And I wanted to keep the classic Janet voice, where she kind of talks in this higher register, and it's just a lot more sweet and saccharin in a lot of ways -- but not copying her. So I think that was probably the biggest challenge was watching the movie and remembering certain things that I wanted to keep, but then also forgetting the rest of it, so I could be inspired on my own.
With the song "Touch Me," how did you make it your own?
Well, I don't know! I'm excited for everyone to hear it so they can experience it that for themselves and make their own decisions about it. But I think the production is a little bit different. It's still staying very true to the original song -- all the lyrics are the same; the Melodies are the same. We didn't want to mess with those, obviously. If it ain't broke, don't fix it.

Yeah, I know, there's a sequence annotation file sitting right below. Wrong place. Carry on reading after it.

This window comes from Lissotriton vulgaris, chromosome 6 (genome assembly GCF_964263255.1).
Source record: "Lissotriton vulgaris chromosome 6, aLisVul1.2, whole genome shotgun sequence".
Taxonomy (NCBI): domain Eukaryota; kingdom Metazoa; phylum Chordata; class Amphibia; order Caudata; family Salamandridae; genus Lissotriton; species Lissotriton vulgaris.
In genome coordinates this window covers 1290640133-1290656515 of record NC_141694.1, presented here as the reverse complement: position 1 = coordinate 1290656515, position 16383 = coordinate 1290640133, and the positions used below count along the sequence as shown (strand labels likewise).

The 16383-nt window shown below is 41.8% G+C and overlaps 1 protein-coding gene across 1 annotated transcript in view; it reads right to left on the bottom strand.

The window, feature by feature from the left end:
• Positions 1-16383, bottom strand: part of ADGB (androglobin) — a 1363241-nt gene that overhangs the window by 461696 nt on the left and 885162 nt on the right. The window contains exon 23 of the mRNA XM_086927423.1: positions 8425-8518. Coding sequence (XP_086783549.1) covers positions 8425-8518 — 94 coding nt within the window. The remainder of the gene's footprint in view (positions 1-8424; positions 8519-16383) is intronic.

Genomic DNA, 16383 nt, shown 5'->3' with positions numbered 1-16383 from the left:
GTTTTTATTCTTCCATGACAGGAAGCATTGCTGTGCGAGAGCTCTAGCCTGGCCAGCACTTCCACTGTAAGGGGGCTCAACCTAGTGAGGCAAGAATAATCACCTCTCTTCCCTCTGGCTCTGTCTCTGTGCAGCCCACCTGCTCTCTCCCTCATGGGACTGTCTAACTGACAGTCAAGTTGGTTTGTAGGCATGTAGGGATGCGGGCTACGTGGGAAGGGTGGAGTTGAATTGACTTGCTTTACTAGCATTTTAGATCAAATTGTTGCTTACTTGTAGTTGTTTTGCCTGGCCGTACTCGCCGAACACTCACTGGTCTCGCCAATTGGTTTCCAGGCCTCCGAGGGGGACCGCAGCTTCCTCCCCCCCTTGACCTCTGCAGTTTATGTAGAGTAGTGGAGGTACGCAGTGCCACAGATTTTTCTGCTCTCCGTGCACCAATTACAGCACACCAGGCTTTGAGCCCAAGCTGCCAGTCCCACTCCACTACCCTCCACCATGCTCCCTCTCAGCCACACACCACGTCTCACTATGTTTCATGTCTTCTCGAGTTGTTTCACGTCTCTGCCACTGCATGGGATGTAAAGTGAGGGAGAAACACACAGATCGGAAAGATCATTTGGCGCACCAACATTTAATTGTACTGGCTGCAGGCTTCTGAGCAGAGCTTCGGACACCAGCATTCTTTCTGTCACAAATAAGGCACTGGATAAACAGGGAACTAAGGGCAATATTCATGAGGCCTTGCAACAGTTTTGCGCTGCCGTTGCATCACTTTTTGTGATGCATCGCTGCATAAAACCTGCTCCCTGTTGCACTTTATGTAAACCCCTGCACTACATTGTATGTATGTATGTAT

But it's more of like a modernized production. It's kind of almost like a Quentin Tarantino, sexy kind of twang to it in the beginning, which is really fun. And I think I was able to kind of throw in some new ad‑libs. That was really cool for me. I do all kinds of fun stuff.
You first saw the original "Rocky Horror" when you were 15. What do you think is age appropriate for this version?
I think that's up to the parents to make that choice. It is airing on Fox, so even though the story is the same, the script is the same, it's not anything so scandalous that it wouldn't be able to air on network TV. So, really, I think it's just up to the parents' discretion if they are comfortable showing their kids.
But I think if I was a parent, I'd totally be down to show my 5th grader! I'd be like, 'This is a classic. You need to know these songs. You need to get familiar with these characters. You need to know who Tim Curry is." And then we would watch the original after.